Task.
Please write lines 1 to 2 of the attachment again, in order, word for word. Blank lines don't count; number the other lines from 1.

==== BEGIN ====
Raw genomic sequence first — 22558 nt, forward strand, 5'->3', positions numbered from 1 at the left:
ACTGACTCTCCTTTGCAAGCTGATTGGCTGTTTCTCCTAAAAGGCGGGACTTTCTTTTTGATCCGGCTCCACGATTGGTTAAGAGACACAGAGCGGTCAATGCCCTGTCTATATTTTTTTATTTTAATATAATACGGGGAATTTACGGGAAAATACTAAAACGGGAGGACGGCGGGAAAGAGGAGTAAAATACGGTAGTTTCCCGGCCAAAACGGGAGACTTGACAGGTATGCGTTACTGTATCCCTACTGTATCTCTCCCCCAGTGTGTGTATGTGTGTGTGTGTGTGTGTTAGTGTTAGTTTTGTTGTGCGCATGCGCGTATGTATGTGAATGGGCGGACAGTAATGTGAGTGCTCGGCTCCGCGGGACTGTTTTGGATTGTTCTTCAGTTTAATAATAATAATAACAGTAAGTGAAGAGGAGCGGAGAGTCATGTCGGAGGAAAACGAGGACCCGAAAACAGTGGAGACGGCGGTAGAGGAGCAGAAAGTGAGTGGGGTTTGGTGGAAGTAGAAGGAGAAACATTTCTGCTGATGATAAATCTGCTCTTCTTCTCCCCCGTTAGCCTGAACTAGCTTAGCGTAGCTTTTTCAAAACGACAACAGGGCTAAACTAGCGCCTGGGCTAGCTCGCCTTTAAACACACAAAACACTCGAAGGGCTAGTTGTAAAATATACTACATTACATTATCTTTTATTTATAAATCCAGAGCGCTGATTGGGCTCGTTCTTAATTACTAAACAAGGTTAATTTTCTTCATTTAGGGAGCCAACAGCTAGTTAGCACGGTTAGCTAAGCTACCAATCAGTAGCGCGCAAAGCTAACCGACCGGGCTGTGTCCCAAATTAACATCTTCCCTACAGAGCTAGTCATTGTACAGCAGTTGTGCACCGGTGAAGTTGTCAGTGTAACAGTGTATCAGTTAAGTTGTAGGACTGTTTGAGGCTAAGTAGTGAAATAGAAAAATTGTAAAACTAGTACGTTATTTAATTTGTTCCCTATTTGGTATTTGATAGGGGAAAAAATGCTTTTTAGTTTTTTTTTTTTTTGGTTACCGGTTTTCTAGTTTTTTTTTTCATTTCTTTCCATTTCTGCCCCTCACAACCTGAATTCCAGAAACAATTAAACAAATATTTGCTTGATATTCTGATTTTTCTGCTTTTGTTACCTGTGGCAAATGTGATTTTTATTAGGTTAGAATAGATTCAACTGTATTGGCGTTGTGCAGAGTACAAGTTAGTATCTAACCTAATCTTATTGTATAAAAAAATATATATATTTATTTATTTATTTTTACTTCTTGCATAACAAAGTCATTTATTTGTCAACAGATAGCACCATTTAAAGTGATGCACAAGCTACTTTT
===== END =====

Raw genomic sequence first — 22558 nt, forward strand, 5'->3', positions numbered from 1 at the left:
ACTGACTCTCCTTTGCAAGCTGATTGGCTGTTTCTCCTAAAAGGCGGGACTTTCTTTTTGATCCGGCTCCACGATTGGTTAAGAGACACAGAGCGGTCAATGCCCTGTCTATATTTTTTTATTTTAATATAATACGGGGAATTTACGGGAAAATACTAAAACGGGAGGACGGCGGGAAAGAGGAGTAAAATACGGTAGTTTCCCGGCCAAAACGGGAGACTTGACAGGTATGCGTTACTGTATCCCTACTGTATCTCTCCCCCAGTGTGTGTATGTGTGTGTGTGTGTGTGTTAGTGTTAGTTTTGTTGTGCGCATGCGCGTATGTATGTGAATGGGCGGACAGTAATGTGAGTGCTCGGCTCCGCGGGACTGTTTTGGATTGTTCTTCAGTTTAATAATAATAATAACAGTAAGTGAAGAGGAGCGGAGAGTCATGTCGGAGGAAAACGAGGACCCGAAAACAGTGGAGACGGCGGTAGAGGAGCAGAAAGTGAGTGGGGTTTGGTGGAAGTAGAAGGAGAAACATTTCTGCTGATGATAAATCTGCTCTTCTTCTCCCCCGTTAGCCTGAACTAGCTTAGCGTAGCTTTTTCAAAACGACAACAGGGCTAAACTAGCGCCTGGGCTAGCTCGCCTTTAAACACACAAAACACTCGAAGGGCTAGTTGTAAAATATACTACATTACATTATCTTTTATTTATAAATCCAGAGCGCTGATTGGGCTCGTTCTTAATTACTAAACAAGGTTAATTTTCTTCATTTAGGGAGCCAACAGCTAGTTAGCACGGTTAGCTAAGCTACCAATCAGTAGCGCGCAAAGCTAACCGACCGGGCTGTGTCCCAAATTAACATCTTCCCTACAGAGCTAGTCATTGTACAGCAGTTGTGCACCGGTGAAGTTGTCAGTGTAACAGTGTATCAGTTAAGTTGTAGGACTGTTTGAGGCTAAGTAGTGAAATAGAAAAATTGTAAAACTAGTACGTTATTTAATTTGTTCCCTATTTGGTATTTGATAGGGGAAAAAATGCTTTTTAGTTTTTTTTTTTTTTGGTTACCGGTTTTCTAGTTTTTTTTTTCATTTCTTTCCATTTCTGCCCCTCACAACCTGAATTCCAGAAACAATTAAACAAATATTTGCTTGATATTCTGATTTTTCTGCTTTTGTTACCTGTGGCAAATGTGATTTTTATTAGGTTAGAATAGATTCAACTGTATTGGCGTTGTGCAGAGTACAAGTTAGTATCTAACCTAATCTTATTGTATAAAAAAATATATATATTTATTTATTTATTTTTACTTCTTGCATAACAAAGTCATTTATTTGTCAACAGATAGCACCATTTAAAGTGATGCACAAGCTACTTTT